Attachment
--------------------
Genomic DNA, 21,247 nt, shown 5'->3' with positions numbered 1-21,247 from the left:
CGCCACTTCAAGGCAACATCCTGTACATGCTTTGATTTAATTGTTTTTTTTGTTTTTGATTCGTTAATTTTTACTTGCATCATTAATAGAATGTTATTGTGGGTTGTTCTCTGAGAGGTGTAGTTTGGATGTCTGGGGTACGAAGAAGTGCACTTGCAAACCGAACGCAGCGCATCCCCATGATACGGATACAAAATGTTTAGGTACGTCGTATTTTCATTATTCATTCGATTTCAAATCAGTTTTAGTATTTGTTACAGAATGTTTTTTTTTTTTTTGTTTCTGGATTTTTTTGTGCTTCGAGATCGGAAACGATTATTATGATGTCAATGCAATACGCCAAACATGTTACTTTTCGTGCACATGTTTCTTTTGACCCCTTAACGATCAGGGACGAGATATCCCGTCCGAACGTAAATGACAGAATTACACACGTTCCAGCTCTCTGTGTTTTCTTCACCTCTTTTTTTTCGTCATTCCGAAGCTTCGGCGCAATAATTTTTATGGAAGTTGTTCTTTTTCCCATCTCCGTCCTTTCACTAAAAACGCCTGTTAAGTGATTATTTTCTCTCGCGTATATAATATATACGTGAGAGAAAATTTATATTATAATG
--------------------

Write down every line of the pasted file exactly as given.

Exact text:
Genomic DNA, 21,247 nt, shown 5'->3' with positions numbered 1-21,247 from the left:
CGCCACTTCAAGGCAACATCCTGTACATGCTTTGATTTAATTGTTTTTTTTGTTTTTGATTCGTTAATTTTTACTTGCATCATTAATAGAATGTTATTGTGGGTTGTTCTCTGAGAGGTGTAGTTTGGATGTCTGGGGTACGAAGAAGTGCACTTGCAAACCGAACGCAGCGCATCCCCATGATACGGATACAAAATGTTTAGGTACGTCGTATTTTCATTATTCATTCGATTTCAAATCAGTTTTAGTATTTGTTACAGAATGTTTTTTTTTTTTTTGTTTCTGGATTTTTTTGTGCTTCGAGATCGGAAACGATTATTATGATGTCAATGCAATACGCCAAACATGTTACTTTTCGTGCACATGTTTCTTTTGACCCCTTAACGATCAGGGACGAGATATCCCGTCCGAACGTAAATGACAGAATTACACACGTTCCAGCTCTCTGTGTTTTCTTCACCTCTTTTTTTTCGTCATTCCGAAGCTTCGGCGCAATAATTTTTATGGAAGTTGTTCTTTTTCCCATCTCCGTCCTTTCACTAAAAACGCCTGTTAAGTGATTATTTTCTCTCGCGTATATAATATATACGTGAGAGAAAATTTATATTATAATG